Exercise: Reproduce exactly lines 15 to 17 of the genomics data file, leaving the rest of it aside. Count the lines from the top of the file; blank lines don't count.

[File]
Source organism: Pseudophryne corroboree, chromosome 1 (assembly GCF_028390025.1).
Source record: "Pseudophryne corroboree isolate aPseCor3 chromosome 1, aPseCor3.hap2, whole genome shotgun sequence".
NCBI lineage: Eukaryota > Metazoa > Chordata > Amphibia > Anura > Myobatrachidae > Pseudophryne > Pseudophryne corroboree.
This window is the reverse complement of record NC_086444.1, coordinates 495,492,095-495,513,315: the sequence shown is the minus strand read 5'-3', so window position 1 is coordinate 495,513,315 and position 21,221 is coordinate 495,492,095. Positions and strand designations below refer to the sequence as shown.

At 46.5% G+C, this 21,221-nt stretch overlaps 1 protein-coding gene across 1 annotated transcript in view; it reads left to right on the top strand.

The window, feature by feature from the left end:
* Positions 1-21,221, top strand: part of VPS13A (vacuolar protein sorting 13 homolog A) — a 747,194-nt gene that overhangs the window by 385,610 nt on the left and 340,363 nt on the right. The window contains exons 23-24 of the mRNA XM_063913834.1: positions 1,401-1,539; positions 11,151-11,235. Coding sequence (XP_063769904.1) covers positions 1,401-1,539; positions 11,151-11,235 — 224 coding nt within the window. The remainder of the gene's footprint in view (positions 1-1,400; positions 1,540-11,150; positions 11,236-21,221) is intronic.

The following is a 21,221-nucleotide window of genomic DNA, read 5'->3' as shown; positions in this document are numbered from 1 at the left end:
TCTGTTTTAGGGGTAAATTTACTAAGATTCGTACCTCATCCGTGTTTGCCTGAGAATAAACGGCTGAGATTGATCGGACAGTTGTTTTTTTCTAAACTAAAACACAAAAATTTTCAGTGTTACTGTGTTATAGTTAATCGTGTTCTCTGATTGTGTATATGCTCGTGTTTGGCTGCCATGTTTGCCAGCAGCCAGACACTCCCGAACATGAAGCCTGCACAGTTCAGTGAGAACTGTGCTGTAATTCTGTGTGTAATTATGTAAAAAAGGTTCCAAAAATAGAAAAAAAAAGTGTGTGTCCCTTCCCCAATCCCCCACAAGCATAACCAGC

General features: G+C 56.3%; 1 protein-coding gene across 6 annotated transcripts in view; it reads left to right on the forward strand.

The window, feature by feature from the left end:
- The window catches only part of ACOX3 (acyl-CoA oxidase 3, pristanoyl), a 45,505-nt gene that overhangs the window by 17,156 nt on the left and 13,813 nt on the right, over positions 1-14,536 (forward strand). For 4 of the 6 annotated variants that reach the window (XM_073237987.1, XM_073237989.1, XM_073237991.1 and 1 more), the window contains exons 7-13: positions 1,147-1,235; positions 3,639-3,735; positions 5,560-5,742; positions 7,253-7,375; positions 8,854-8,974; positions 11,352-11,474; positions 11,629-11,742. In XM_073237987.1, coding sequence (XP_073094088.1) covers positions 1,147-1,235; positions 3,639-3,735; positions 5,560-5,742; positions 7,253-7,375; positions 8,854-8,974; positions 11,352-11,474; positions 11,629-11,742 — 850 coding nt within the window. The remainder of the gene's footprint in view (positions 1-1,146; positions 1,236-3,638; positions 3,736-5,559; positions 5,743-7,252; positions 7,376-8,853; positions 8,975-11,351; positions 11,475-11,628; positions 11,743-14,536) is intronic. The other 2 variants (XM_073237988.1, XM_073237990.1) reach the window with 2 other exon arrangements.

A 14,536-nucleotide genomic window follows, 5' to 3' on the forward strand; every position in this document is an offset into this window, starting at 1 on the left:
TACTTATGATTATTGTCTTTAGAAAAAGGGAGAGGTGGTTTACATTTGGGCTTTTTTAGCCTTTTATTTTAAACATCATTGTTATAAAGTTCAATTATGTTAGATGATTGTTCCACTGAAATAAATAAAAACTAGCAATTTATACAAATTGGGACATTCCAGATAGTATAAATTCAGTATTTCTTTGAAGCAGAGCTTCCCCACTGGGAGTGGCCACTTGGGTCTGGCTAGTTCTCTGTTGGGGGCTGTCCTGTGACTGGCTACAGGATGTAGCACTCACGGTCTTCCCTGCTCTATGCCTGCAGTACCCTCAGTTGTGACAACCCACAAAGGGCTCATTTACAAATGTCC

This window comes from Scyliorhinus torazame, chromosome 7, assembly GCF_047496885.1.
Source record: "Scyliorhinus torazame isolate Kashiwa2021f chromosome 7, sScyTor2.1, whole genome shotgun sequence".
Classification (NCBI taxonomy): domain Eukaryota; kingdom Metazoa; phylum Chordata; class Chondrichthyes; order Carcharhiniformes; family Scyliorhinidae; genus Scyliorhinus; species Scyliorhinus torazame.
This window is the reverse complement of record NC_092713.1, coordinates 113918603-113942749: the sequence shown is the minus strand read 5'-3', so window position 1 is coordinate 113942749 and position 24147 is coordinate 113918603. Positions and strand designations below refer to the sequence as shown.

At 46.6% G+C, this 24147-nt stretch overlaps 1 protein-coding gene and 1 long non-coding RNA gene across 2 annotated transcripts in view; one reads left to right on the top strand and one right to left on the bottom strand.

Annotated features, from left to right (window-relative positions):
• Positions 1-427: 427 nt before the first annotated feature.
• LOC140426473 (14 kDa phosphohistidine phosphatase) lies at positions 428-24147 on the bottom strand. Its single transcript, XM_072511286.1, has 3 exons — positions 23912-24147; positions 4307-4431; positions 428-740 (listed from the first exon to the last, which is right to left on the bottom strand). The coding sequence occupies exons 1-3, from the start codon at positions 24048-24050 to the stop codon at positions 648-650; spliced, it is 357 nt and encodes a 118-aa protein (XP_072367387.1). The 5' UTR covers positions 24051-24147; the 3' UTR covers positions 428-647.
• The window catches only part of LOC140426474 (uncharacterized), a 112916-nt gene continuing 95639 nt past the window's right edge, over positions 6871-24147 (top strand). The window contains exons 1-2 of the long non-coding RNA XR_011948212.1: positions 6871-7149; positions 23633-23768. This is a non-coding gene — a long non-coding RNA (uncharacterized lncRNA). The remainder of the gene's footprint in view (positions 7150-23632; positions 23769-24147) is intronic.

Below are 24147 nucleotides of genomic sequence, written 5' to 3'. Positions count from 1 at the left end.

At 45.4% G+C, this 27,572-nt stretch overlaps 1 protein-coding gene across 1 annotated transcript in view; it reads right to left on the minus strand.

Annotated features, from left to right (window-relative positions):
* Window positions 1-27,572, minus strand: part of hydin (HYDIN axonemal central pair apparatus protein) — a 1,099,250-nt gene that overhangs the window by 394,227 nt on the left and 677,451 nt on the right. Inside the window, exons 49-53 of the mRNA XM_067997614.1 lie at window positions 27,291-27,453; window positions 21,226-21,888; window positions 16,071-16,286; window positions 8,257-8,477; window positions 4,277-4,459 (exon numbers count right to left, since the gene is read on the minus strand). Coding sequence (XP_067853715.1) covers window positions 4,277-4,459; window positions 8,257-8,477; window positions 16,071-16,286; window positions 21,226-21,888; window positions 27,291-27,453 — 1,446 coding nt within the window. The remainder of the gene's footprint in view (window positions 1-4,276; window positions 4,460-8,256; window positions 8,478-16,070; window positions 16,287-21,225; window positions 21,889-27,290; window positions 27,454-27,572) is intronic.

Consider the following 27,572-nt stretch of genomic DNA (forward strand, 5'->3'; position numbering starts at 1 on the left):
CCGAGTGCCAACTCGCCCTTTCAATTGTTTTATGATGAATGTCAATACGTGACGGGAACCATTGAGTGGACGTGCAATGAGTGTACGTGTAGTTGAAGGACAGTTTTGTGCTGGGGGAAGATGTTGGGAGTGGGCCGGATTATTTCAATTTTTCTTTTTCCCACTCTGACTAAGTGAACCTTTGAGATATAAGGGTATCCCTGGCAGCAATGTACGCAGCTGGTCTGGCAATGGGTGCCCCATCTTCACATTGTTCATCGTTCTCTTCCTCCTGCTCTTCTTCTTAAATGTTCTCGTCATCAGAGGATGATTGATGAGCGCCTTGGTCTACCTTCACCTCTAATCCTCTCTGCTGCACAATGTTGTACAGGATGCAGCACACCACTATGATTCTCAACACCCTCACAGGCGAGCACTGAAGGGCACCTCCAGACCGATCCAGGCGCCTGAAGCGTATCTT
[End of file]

This window comes from Scyliorhinus torazame, chromosome 7, assembly GCF_047496885.1.
Source record: "Scyliorhinus torazame isolate Kashiwa2021f chromosome 7, sScyTor2.1, whole genome shotgun sequence".
Classification (NCBI taxonomy): domain Eukaryota; kingdom Metazoa; phylum Chordata; class Chondrichthyes; order Carcharhiniformes; family Scyliorhinidae; genus Scyliorhinus; species Scyliorhinus torazame.